Supporting a friend with mental health issues

AHS: Do you have a friend who just doesn’t seem to be their usual self?

Do you have a friend who just doesn’t seem to be their usual self? Something about them has changed, and you’re wondering what’s going on?

Friends can be the first ones to notice changes in a friend. It may be a change in mood, certain behaviours, or in activities they used to enjoy. You may notice that your friend seems to be tired all the time or is easily annoyed. Maybe they’ve stopped hanging out and are spending more time alone. Sometimes it’s hard to pinpoint what’s different about them, but you just have a sense that something’s wrong. Maybe they’ve told you that they’re having struggles.

Many people turn to their friends for help if they’re having a problem. Knowing how to support someone is an important part of being a friend.

Signs a friend may need some support:

  • They don’t seem to enjoy activities as much anymore.
  • They seem distracted or are having trouble staying focused.
  • They are unusually worried about things that don’t seem to be a big deal to you or others.
  • Their eating habits have changed—they avoid hanging out at lunchtime or make excuses as to why they’re not eating.
  • They’re always tired or complain they aren’t sleeping well.
  • They’re missing more and more time from school or work.
  • They’re drinking more alcohol or using other drugs more.
  • They’re sad much of the time and find it hard to see any positives in their life.
  • They are spending more time alone—they don’t want to hang out with friends or do any of their usual activities.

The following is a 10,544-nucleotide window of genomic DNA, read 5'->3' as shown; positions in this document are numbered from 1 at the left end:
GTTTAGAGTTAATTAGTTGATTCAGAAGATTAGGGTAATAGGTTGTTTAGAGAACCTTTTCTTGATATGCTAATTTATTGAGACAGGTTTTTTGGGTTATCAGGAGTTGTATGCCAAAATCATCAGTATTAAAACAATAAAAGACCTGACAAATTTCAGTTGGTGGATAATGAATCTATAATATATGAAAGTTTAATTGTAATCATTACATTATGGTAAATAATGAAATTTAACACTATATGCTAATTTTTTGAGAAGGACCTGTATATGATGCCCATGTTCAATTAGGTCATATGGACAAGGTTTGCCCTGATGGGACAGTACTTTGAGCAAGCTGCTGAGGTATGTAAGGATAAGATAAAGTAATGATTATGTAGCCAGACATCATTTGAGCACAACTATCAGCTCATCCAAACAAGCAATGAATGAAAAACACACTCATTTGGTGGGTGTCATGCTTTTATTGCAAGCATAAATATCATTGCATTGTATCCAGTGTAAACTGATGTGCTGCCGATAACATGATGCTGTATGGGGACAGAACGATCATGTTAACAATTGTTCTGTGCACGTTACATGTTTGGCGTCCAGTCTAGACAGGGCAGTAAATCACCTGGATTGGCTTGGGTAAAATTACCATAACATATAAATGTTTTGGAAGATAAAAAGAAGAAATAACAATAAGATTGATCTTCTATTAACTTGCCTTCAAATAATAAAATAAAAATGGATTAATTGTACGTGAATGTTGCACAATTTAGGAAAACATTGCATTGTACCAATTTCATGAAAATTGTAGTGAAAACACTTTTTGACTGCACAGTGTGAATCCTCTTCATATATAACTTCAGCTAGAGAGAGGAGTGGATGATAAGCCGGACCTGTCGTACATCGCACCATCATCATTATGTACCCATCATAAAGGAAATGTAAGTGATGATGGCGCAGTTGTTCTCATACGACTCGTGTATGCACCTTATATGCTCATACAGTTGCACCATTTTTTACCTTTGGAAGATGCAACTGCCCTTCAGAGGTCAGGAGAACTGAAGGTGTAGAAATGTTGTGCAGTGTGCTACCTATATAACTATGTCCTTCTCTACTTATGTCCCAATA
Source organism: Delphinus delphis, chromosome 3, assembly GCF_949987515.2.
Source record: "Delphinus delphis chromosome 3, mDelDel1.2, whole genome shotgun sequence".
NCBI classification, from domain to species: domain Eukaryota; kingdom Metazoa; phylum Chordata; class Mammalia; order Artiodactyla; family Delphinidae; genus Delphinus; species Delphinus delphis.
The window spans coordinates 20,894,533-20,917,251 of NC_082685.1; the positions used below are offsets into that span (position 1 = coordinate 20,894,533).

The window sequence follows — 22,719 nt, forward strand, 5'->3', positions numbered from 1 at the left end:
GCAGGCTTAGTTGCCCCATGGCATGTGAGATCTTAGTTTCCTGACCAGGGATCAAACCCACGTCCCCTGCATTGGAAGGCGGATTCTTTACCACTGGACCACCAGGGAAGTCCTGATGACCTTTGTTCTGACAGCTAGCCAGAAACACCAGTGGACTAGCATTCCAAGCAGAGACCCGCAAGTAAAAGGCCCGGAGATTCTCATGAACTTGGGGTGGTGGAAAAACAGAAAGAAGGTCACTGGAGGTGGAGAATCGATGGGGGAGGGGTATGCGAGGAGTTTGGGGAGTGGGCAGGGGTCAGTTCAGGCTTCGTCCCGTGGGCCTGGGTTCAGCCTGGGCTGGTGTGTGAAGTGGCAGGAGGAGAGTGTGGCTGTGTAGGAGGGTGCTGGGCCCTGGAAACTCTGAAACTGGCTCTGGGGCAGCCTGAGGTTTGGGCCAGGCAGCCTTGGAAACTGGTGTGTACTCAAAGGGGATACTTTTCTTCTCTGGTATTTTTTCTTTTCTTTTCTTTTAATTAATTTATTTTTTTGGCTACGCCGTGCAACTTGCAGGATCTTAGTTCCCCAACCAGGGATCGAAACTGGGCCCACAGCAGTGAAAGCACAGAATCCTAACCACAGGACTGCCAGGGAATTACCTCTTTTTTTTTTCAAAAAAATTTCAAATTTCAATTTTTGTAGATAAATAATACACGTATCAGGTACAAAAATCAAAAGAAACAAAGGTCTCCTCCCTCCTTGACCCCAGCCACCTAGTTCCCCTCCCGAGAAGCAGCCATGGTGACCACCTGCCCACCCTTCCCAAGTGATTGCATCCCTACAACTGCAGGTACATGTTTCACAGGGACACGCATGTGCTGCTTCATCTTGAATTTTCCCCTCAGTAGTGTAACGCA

If you’ve noticed changes in a friend that have been going on for a while or seem to be getting worse, it’s time to do something.​​​ Speak up! Start by sharing with your friend what you have noticed and why it concerns you. Have this conversation in a comfortable but private place, where the two of you can talk without being interrupted. Let them know that you care about them and you’re worried about them.

  • Build confidence. Identify your friend’s abilities and strengths, build on them, and encourage your friend to do their best.
  • Give compliments. Compliments help us to remember the positives in our lives, especially when times get tough.
  • Give and accept support
  • Manage stress. Help your friend to learn what stresses them and how they can manage it in healthy ways before it overwhelms them.
  • Deal with moods. Support your friend to find safe and constructive ways to talk about negative feelings, such as anger or sadness. Sports, writing (keeping a journal), painting, dancing, making crafts, are all good ways to help deal with difficult emotions.
  • Encourage your friend to do things they’re good at and to have the courage to step outside their comfort zone and try something new.
  • Share humour. Have fun together. Take some time to laugh with your friend.
  • Be accepting of different types of people, and include others even if they are different than you. Focus on what you like about who they are as people.

Helping others to acknowledge their strengths and feel good about themselves can also help you recognize your own strengths and ways you can support your own mental wellness.

If you or if your friend needs more help, call Health Link at 811 or the Mental Health Help Line at 1-877-303-2642, available 24 hours a day, 7 days a week.

– Submitted by Alberta Health Services

Alberta Health Services Central Zonemental health

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